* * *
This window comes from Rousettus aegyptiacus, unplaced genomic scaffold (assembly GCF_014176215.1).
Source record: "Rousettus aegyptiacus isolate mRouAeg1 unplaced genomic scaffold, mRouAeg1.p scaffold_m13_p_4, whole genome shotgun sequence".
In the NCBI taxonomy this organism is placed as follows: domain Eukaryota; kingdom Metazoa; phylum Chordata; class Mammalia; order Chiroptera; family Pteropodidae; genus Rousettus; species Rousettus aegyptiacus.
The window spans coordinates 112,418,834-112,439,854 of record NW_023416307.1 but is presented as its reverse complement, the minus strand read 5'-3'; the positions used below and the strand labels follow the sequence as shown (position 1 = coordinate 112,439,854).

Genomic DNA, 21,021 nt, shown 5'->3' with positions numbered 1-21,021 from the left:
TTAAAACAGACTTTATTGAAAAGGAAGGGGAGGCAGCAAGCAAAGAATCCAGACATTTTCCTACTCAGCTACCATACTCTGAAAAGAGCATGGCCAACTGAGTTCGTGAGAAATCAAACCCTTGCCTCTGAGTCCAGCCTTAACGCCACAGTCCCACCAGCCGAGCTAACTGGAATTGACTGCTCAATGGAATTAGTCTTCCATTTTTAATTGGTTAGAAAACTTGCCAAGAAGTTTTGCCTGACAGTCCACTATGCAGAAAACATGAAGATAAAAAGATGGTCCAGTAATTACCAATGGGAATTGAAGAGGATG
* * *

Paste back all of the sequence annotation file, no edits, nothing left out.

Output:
This window comes from Rousettus aegyptiacus, unplaced genomic scaffold (assembly GCF_014176215.1).
Source record: "Rousettus aegyptiacus isolate mRouAeg1 unplaced genomic scaffold, mRouAeg1.p scaffold_m13_p_4, whole genome shotgun sequence".
In the NCBI taxonomy this organism is placed as follows: domain Eukaryota; kingdom Metazoa; phylum Chordata; class Mammalia; order Chiroptera; family Pteropodidae; genus Rousettus; species Rousettus aegyptiacus.
The window spans coordinates 112,418,834-112,439,854 of record NW_023416307.1 but is presented as its reverse complement, the minus strand read 5'-3'; the positions used below and the strand labels follow the sequence as shown (position 1 = coordinate 112,439,854).

Genomic DNA, 21,021 nt, shown 5'->3' with positions numbered 1-21,021 from the left:
TTAAAACAGACTTTATTGAAAAGGAAGGGGAGGCAGCAAGCAAAGAATCCAGACATTTTCCTACTCAGCTACCATACTCTGAAAAGAGCATGGCCAACTGAGTTCGTGAGAAATCAAACCCTTGCCTCTGAGTCCAGCCTTAACGCCACAGTCCCACCAGCCGAGCTAACTGGAATTGACTGCTCAATGGAATTAGTCTTCCATTTTTAATTGGTTAGAAAACTTGCCAAGAAGTTTTGCCTGACAGTCCACTATGCAGAAAACATGAAGATAAAAAGATGGTCCAGTAATTACCAATGGGAATTGAAGAGGATG